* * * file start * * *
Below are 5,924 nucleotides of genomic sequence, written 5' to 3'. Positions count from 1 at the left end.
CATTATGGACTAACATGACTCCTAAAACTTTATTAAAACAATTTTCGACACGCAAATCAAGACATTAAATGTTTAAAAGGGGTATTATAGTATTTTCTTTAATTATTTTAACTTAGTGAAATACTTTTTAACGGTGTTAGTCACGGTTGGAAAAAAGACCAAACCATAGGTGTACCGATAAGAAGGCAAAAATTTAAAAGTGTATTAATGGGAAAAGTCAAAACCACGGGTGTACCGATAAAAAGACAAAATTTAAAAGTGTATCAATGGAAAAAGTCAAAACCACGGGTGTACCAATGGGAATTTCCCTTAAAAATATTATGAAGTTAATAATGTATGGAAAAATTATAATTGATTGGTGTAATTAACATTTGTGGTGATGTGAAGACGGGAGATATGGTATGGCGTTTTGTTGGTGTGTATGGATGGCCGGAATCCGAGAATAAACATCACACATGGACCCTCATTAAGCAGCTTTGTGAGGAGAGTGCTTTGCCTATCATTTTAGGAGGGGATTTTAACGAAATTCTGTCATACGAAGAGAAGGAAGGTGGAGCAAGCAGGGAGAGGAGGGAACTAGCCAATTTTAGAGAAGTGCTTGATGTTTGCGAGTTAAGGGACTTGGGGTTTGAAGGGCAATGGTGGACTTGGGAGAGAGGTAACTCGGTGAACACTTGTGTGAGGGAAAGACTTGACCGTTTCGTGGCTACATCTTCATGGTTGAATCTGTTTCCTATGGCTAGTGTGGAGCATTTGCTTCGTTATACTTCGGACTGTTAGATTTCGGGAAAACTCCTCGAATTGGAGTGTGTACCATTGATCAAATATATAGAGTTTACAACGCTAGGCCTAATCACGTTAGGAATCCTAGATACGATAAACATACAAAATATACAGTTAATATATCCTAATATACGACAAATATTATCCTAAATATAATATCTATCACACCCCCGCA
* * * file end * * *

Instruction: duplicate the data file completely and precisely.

Below are 5,924 nucleotides of genomic sequence, written 5' to 3'. Positions count from 1 at the left end.
CATTATGGACTAACATGACTCCTAAAACTTTATTAAAACAATTTTCGACACGCAAATCAAGACATTAAATGTTTAAAAGGGGTATTATAGTATTTTCTTTAATTATTTTAACTTAGTGAAATACTTTTTAACGGTGTTAGTCACGGTTGGAAAAAAGACCAAACCATAGGTGTACCGATAAGAAGGCAAAAATTTAAAAGTGTATTAATGGGAAAAGTCAAAACCACGGGTGTACCGATAAAAAGACAAAATTTAAAAGTGTATCAATGGAAAAAGTCAAAACCACGGGTGTACCAATGGGAATTTCCCTTAAAAATATTATGAAGTTAATAATGTATGGAAAAATTATAATTGATTGGTGTAATTAACATTTGTGGTGATGTGAAGACGGGAGATATGGTATGGCGTTTTGTTGGTGTGTATGGATGGCCGGAATCCGAGAATAAACATCACACATGGACCCTCATTAAGCAGCTTTGTGAGGAGAGTGCTTTGCCTATCATTTTAGGAGGGGATTTTAACGAAATTCTGTCATACGAAGAGAAGGAAGGTGGAGCAAGCAGGGAGAGGAGGGAACTAGCCAATTTTAGAGAAGTGCTTGATGTTTGCGAGTTAAGGGACTTGGGGTTTGAAGGGCAATGGTGGACTTGGGAGAGAGGTAACTCGGTGAACACTTGTGTGAGGGAAAGACTTGACCGTTTCGTGGCTACATCTTCATGGTTGAATCTGTTTCCTATGGCTAGTGTGGAGCATTTGCTTCGTTATACTTCGGACTGTTAGATTTCGGGAAAACTCCTCGAATTGGAGTGTGTACCATTGATCAAATATATAGAGTTTACAACGCTAGGCCTAATCACGTTAGGAATCCTAGATACGATAAACATACAAAATATACAGTTAATATATCCTAATATACGACAAATATTATCCTAAATATAATATCTATCACACCCCCGCA